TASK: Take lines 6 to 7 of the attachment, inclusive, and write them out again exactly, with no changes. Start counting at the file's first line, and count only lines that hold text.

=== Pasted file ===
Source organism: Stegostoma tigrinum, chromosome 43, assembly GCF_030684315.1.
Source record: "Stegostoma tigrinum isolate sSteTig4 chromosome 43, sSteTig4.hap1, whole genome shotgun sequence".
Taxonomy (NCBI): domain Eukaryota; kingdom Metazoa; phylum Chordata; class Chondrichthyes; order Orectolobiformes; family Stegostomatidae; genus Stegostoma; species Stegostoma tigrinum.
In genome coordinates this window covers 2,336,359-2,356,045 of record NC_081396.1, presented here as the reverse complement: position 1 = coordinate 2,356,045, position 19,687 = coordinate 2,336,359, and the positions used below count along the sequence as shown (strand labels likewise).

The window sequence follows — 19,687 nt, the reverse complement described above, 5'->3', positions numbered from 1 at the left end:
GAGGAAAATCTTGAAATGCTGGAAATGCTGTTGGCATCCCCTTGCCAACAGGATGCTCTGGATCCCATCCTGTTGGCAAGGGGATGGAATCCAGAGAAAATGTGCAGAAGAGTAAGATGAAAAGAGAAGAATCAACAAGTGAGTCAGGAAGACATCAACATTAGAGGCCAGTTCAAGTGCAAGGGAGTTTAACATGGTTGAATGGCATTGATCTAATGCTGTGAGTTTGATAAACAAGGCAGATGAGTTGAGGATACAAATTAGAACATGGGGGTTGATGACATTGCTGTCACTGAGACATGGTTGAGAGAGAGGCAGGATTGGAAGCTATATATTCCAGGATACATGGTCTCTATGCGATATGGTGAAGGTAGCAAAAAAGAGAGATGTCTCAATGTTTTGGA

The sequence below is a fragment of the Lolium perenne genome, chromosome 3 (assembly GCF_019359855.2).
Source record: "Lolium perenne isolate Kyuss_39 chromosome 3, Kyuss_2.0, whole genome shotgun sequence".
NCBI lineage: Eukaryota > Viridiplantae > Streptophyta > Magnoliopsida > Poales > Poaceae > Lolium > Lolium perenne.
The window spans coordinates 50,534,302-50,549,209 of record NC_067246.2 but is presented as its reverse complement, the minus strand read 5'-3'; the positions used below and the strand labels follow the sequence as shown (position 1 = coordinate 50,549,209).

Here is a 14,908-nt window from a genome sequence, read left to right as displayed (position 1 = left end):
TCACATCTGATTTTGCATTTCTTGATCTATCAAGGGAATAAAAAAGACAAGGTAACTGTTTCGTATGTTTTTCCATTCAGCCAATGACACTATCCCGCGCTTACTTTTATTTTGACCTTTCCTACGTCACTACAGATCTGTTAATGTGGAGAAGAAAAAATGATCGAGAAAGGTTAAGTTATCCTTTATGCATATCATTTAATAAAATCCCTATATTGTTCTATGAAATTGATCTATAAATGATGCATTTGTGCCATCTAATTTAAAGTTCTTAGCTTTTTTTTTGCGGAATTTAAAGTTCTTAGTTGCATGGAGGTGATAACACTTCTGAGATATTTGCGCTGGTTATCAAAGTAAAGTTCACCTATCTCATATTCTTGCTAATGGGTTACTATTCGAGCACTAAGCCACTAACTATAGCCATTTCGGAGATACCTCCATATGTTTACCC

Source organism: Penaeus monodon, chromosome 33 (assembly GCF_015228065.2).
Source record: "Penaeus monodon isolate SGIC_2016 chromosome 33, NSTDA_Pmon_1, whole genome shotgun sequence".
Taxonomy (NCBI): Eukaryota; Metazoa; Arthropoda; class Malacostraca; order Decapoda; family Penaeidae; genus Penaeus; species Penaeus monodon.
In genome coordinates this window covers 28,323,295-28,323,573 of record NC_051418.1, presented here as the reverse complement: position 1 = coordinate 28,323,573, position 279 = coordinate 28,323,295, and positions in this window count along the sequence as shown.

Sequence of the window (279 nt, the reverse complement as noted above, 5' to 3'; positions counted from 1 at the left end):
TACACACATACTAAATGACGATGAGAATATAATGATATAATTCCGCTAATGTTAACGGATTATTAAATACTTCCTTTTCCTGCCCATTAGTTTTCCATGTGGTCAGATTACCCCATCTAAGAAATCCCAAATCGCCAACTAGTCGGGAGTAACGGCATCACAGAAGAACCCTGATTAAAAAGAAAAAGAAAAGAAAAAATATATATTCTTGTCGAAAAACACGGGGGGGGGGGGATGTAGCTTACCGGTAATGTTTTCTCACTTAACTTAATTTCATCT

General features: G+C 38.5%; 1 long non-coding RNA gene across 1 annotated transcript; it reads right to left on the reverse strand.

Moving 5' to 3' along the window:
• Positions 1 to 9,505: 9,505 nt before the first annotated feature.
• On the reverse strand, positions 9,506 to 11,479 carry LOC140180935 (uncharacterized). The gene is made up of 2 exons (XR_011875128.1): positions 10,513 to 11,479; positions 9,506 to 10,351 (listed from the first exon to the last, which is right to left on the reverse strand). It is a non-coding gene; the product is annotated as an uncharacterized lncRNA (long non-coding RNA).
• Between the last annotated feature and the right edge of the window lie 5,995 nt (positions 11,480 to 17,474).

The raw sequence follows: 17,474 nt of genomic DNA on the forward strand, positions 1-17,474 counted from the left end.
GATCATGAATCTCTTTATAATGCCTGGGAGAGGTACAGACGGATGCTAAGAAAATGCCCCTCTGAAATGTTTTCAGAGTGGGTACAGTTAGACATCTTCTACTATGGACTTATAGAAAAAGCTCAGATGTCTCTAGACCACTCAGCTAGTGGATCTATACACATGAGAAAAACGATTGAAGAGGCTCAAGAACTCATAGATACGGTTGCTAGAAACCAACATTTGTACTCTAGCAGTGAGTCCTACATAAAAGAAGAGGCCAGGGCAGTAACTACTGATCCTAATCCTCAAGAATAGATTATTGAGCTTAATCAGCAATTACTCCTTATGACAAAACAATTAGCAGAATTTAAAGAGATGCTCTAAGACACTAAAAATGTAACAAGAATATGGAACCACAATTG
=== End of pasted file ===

GAGGAAAATCTTGAAATGCTGGAAATGCTGTTGGCATCCCCTTGCCAACAGGATGCTCTGGATCCCATCCTGTTGGCAAGGGGATGGAATCCAGAGAAAATGTGCAGAAGAGTAAGATGAAAAGAGAAGAATCAACAAGTGAGTCAGGAAGACATCAACATTAGAGGCCAGTTCAAGTGCAAGGGAGTTTAACATGGTTGAATGGCATTGATCTAATGCTGTGAGTTTGATAAACAAGGCAGATGAGTTGAGGATACAAATTAGAACATGGGGGTTGATGACATTGCTGTCACTGAGACATGGTTGAGAGAGAGGCAGGATTGGAAGCTATATATTCCAGGATACATGGTCTCTATGCGATATGGTGAAGGTAGCAAAAAAGAGAGATGTCTCAATGTTTTGGA

The sequence below is a fragment of the Lolium perenne genome, chromosome 3 (assembly GCF_019359855.2).